The Times--Record (Blackwell, Okla.), Vol. 19, No. 17, Ed. 1 Thursday, January 11, 1912 Page: 3 of 8
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Lame back may comc from over-
work, cold settled In the muscles of
„ the back, or from disease. In the'l
two former cases the right remedy
is BALLARD’S SNOW LINIMENT. It
Should be rubbed in thoroughly over
the affected part, the relief will b<
prompt and satisfactory. Price 25c
Oc and $1.00 per bottle. Sold by
The play concluded with a very im-
rqssiVe- scene, when in time of dig-
ress the widow receives a check for
ree thousand dollars in payment oi
r 'husband’s insurance certificate-
du Lac, Wis., Daily Bulletin,
and opera house, Thursday, Jan.
auspices M. W. A.
Warm milk la ba
Latter how old It
tor tho oett, *4
A dry, hacking cough is hard on
, the lungs, often causing them tc
lead. BALLARD’S HOREHOUNE
, YRUP is a healing balm that quick-
ly repairs damage in the lungs and
passages. Price 25c, 50c and $1.00
bottle. Sold by W. G. Anderson
» A.’ V. Muchmore sends us a copy of j
• the ^Tew Year edition of the Orego-
nian, published at Portland, Oregon,
jit is certainly a remarkable edition I
of a' remarkable newspaper, and we |
st heartily thank our good friend
\ Peas put back the fertility that the
(corn takes out
j Keep the land constantly at work
(growing some crop.
Head lice are the great drawback
jof chicks raised under hens.
1 Lima beans will require more ms*
pure than other beans or peas.
j Tbs tractor Is going to be the new*
last sad biggest help to the farmer.
je liver loses Its activity at times
and needs help. HERBINE is an ef-
■■ .fective liver stimulant. It also purl-
fles the bowels strengthens digestion
and restore*.' strength, vigor and
| cheerful spirits. Price 50c. 3old by
n W. G. Anderson.
' Gordon W. Harman, the ball player,)
, wafe here between trains last Friday.
^Ie has decided to quit professional
The manors for peas, beets and
tonlons should ba fins, rich and wall
The bans nead lime and tha bast
.way to furnish it Is to fooA crushed
; A uniform quality of dairy products
)whether It be milk, cream or butter,
j Is always best
Melons of all kinds require an
(abundance of moisture and a dean,
(deep mellow soil.
If you haven't a silo, think over
the matter of building one.
Some horses have learned to balk
by being overloaded and abused.
The cow that loses flesh in October
or November will be an expensive one
Alfalfa hay Is a fine rough feed fat
horses once per day if fed in moder>
All over the oountry people are
keeping better poultry than they did
a few years ago.
Sweet corn is a very profitable crop.
One reason for this is because it ifl
iso easily handled.
Cow pox is a contagious eruption;
running a fixed course, and accompa*
nied by a slight fever.
Mature hogs that are thin may ba
made a gain of a half pound a day
on alfalfa without grain.
Running the mower along the sides
of the ditches will make It stales
keeping them dear of weeds.
Hot water and sunshine are two of
the best cleansers for the dairy nts*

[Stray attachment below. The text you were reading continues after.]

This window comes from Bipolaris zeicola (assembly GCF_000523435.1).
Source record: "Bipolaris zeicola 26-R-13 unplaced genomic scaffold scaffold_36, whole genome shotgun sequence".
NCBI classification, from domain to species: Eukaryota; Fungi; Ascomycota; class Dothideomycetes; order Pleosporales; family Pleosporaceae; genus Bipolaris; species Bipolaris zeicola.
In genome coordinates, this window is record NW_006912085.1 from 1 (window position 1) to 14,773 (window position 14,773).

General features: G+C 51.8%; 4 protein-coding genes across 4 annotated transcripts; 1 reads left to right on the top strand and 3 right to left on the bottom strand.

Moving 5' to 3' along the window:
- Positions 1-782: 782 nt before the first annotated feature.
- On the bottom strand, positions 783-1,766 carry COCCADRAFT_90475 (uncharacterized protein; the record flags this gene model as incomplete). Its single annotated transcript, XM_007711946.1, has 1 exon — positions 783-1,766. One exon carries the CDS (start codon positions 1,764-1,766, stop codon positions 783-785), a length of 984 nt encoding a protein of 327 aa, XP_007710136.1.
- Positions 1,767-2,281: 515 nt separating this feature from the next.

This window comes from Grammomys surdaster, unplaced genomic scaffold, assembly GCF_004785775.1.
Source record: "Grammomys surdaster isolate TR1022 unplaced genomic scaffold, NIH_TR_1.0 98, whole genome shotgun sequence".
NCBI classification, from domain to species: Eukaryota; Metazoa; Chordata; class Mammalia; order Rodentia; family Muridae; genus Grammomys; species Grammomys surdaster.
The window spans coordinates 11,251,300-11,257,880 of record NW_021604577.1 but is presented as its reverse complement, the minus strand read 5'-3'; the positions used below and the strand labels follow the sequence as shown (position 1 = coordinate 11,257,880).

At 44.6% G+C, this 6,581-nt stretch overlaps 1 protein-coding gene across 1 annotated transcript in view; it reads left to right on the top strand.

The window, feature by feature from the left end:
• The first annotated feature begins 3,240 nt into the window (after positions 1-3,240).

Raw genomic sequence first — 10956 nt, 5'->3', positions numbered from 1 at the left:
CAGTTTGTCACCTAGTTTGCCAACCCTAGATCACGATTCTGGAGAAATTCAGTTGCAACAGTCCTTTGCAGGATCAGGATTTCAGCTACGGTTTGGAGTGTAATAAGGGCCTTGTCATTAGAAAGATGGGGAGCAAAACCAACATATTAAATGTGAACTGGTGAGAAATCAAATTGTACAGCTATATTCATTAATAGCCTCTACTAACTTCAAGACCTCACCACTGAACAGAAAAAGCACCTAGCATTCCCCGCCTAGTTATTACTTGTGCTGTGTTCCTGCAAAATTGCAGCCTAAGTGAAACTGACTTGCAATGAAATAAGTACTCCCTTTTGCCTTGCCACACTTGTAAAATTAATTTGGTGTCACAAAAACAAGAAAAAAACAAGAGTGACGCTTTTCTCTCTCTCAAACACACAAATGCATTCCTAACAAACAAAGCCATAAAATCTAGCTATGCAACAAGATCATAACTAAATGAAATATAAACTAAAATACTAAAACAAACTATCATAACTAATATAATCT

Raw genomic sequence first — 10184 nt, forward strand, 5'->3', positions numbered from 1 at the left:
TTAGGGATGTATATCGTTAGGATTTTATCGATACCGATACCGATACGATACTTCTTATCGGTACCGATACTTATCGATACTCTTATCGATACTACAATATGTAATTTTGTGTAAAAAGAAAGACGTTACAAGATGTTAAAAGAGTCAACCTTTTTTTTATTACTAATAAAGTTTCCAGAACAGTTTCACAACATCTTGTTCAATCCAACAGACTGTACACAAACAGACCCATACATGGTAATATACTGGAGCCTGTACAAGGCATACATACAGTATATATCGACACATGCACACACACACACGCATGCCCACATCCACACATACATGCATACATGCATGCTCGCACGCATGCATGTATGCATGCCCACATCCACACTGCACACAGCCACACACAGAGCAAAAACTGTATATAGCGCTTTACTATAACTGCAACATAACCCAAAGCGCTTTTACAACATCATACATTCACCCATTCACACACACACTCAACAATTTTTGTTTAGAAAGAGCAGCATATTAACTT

stts that aan be found anywhere.
Until we get perfect animals wa
should search tor a sire that In soma
particulars is superior to tha cows in
A good pedigree eounts, and tha
good ram Is bound to show his good
points; If he is not good ha will show
Many orchards have sufficient avail*
able plant food, but lack water at
that critical period while the tree is
j|!Sl Mb file l ieiing I
William Brans, D. D., Director Bible Oonisa 1 j J* A. THaRP, LINDER I AKli R,
Moody Blbla institute, Chicago. j 5
LESSON FOR JANUARY 14
Phone 28. Res Phone 347.
and will join his brother,
Harman, formerly of this city,
/n business in West Virginia, for
which place he left Friday. Mr. Har-
maa1 was one of the promising young
pitchers of 1911, and had been re-
served for ' ‘>12 by the Pueblo team
'of the western league.
(daring harvest Is
of the teams
The man who has plenty of soiling
(crops does not fear the dry pastures
much as the one who depends upon
k Persons troubled with partial par-
alysis are often very much benefited
/-by massaging the affected parts thor-
oughly when applying Chamberlain’s
*;f Liniment. This liniment also relieves
rheumatic pains. For sale by all
Good poultry can be reared and
made to produce In close quarters ol
city and suburban lots.
Manure as well as fertilizers should
ifce thoroughly mixed in the soil be*
ifore drilling in the seed.
Do you ever give your horse a cool
iath In summer? You know how
ood it feels when you bathe.
Hungarian grass seed sown in rich, J
mellow soil will mature and be fit to !
cut 80 days from germination of seed. I
, The Charles Ellis Co. delighted a
"***" ikrge audience at Anthony Wayne hall
last night in their protean play, “Thy
, * Neighbor’s Wife.” The marvelous apt-
two p« ^pess with which the actors stepped
dings from one part into another was quite
\ bewildering.—Toledo, Ohio, Blade,
i * Grand opera house, .Thursday, Jan.
Some people claim that a hog is a
cavenger by nature, but he certainly
rives better on clean feed and de-
surroundings. —- r~-
18, auspices M. W. A.
If your children are subject to at-
tacks of croup; watch for the first
( %. symptom, hoarseness. Give Chamber-
/, Iain’s Cough .Remedy as soon as the
child becomes hoarse and the attack
may be warded off. For sale by all
iAT^ie Blackwell high school boys
isket ball team went to Medford on
“riday and played a game in the ev-
ening with the high school boys team
1 Joere, the score standing 49 to 13 In
^favor of B. H. S. The boys went to
Wakita to play the high school team
Here is a remedy that will cure your
cold. Why waste time and money ex-
perimenting when you can get a prep-
aration that has won a world-wide
reputation by its cures of this dis-